Affirmations can be an effective tool for change …
But only if they work.
By the time clients come to me, they’ve often spent years trying to make changes on their own. They’ve usually read stacks of personal development books and experimented with numerous tools found in the pages of those books, including affirmations.
When affirmations don’t work
In their first sessions with me — as we discuss what they’ve tried up until this point — I’ve had quite a few women ask about affirmations. They’re curious why something that seems effective for others doesn’t work as well for them.
I get it. Years ago I had the same question … until I discovered the missing word.
Just like anything in life, different methods work for different people. So if what you’re doing is working for you, keep doing it.
But if you’re struggling with affirmations, you might need to make one adjustment in your wording. Don’t worry: I’ll show you how. It’s a single word. And this tiny shift helps my clients and me get good results when we want to use affirmations.
How thoughts get in the way of affirmations
For some of us, (me included) our thoughts can get in the way of traditional affirmations.
As an example, let’s say you want to use an affirmation to feel more confident. A traditional affirmation for this might be: “I am a confident woman.”
If you’re a woman who has challenges with traditional affirmations, it’s most likely because you detect an untruth in the wording and therefore your thoughts start arguing with that untruth.
In the above example, as you say, “I am a confident woman,” your thoughts might take a negative turn and respond with something along the lines of, “No I’m not.”
As you’d expect, that internal arguing isn’t helpful.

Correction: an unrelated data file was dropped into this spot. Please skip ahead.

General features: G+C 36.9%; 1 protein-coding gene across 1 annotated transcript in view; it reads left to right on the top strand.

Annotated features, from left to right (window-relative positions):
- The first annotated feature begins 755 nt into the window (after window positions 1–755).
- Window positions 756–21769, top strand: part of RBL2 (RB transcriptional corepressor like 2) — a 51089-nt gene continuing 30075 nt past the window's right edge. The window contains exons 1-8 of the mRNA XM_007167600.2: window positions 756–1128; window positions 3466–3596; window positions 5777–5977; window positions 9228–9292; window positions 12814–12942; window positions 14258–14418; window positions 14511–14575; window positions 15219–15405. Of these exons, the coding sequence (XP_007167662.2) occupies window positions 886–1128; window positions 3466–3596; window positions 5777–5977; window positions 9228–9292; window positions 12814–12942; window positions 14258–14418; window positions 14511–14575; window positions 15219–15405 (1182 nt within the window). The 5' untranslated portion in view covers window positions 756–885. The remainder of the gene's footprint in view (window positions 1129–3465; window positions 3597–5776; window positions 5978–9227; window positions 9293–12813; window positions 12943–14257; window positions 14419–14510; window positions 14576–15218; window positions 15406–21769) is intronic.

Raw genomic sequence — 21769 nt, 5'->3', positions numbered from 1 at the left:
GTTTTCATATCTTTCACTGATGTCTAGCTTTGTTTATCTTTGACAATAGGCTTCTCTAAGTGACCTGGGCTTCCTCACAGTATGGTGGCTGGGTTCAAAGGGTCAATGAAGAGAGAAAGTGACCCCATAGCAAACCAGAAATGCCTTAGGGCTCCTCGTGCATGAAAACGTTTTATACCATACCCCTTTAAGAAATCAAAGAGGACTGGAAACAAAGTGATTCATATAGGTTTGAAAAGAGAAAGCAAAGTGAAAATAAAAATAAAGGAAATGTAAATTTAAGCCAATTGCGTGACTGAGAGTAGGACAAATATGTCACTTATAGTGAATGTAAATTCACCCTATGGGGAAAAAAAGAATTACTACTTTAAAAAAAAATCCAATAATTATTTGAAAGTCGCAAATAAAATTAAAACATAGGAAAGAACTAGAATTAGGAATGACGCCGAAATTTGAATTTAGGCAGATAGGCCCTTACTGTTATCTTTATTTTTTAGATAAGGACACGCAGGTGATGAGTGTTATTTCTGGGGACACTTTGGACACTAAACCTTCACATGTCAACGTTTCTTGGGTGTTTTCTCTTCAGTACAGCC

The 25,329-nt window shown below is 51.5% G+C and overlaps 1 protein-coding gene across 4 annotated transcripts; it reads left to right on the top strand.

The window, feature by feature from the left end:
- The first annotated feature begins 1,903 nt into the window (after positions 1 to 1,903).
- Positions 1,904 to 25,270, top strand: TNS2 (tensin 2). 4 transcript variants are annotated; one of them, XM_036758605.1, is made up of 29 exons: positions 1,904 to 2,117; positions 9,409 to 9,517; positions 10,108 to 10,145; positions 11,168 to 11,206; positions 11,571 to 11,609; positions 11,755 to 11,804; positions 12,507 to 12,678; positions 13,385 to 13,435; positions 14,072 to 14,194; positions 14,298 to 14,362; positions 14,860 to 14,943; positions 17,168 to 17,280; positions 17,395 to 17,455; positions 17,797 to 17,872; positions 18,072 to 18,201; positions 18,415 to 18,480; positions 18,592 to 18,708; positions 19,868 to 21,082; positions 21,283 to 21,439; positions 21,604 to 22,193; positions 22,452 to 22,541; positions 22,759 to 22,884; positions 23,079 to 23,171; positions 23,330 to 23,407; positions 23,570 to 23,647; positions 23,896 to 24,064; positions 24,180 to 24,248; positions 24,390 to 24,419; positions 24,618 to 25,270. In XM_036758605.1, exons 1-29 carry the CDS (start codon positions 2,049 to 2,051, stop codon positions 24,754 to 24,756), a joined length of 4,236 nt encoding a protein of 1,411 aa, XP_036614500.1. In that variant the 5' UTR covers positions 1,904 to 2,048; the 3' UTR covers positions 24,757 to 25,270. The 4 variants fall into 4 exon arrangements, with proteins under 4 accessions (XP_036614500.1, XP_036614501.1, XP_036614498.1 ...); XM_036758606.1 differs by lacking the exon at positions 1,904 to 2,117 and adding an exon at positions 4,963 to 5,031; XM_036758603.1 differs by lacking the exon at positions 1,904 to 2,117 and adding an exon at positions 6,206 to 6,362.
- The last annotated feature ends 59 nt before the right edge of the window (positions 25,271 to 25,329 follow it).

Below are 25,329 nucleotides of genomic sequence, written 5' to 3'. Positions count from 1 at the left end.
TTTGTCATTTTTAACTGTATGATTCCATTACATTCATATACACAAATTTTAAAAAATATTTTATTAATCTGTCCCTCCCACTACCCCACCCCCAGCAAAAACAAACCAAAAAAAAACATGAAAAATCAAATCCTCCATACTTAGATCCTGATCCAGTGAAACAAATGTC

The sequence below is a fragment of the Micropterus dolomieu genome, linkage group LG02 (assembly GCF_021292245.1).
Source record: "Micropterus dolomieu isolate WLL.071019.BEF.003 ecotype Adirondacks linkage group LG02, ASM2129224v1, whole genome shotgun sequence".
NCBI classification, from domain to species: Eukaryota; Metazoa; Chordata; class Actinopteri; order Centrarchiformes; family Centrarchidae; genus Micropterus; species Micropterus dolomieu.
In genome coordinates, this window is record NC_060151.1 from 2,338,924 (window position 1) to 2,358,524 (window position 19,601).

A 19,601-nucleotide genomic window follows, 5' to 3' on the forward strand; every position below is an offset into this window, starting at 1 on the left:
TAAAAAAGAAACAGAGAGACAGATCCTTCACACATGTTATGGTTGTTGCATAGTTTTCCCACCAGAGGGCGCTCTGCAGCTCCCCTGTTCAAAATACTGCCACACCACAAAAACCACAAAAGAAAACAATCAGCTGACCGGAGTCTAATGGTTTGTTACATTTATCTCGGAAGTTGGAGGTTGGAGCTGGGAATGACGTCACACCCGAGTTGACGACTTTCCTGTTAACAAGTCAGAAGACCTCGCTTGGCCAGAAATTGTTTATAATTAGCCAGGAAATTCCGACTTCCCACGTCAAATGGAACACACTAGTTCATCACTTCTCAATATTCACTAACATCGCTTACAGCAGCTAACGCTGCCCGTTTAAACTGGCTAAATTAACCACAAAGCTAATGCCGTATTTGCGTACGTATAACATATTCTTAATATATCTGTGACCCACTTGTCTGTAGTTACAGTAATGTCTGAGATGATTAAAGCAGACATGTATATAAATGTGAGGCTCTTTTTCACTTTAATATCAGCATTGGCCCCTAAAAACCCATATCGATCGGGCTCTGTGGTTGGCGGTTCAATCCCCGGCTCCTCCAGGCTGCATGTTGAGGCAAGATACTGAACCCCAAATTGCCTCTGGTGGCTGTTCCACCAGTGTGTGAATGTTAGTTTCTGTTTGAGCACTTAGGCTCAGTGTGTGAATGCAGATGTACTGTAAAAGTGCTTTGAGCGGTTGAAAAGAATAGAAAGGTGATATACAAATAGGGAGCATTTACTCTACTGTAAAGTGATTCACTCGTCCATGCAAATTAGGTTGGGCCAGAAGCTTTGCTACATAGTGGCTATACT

Instead of trying to manage the negative thoughts, I’ve found it’s easier just to shut them down before they begin.
All it takes is one word to shut off the source of those counterproductive thoughts. It’s the word becoming.
Let’s try adding it to the affirmation used in the example above:
“I am becoming a more confident woman.”
Do you see the difference? By adding the word “becoming” this statement no longer contains an untruth. As long as you’re taking steps to become more confident, you are becoming.
This one minor change can completely adjust how your mind responds to the affirmation and make it much more effective.
Are you ready to give it a try?
Try creating an affirmation that supports your current goals. Phrase it in a way that you are becoming whatever it is you want to achieve.
Here are some simple affirmation examples to get you started:
- I am becoming healthier.
- I am becoming a woman who works out regularly.
- I am becoming more abundant each and every day.
- I am becoming a woman who takes exquisite care of her body.
- I am becoming a woman who makes friends easily.
Feel free to use any of the above, or create your own.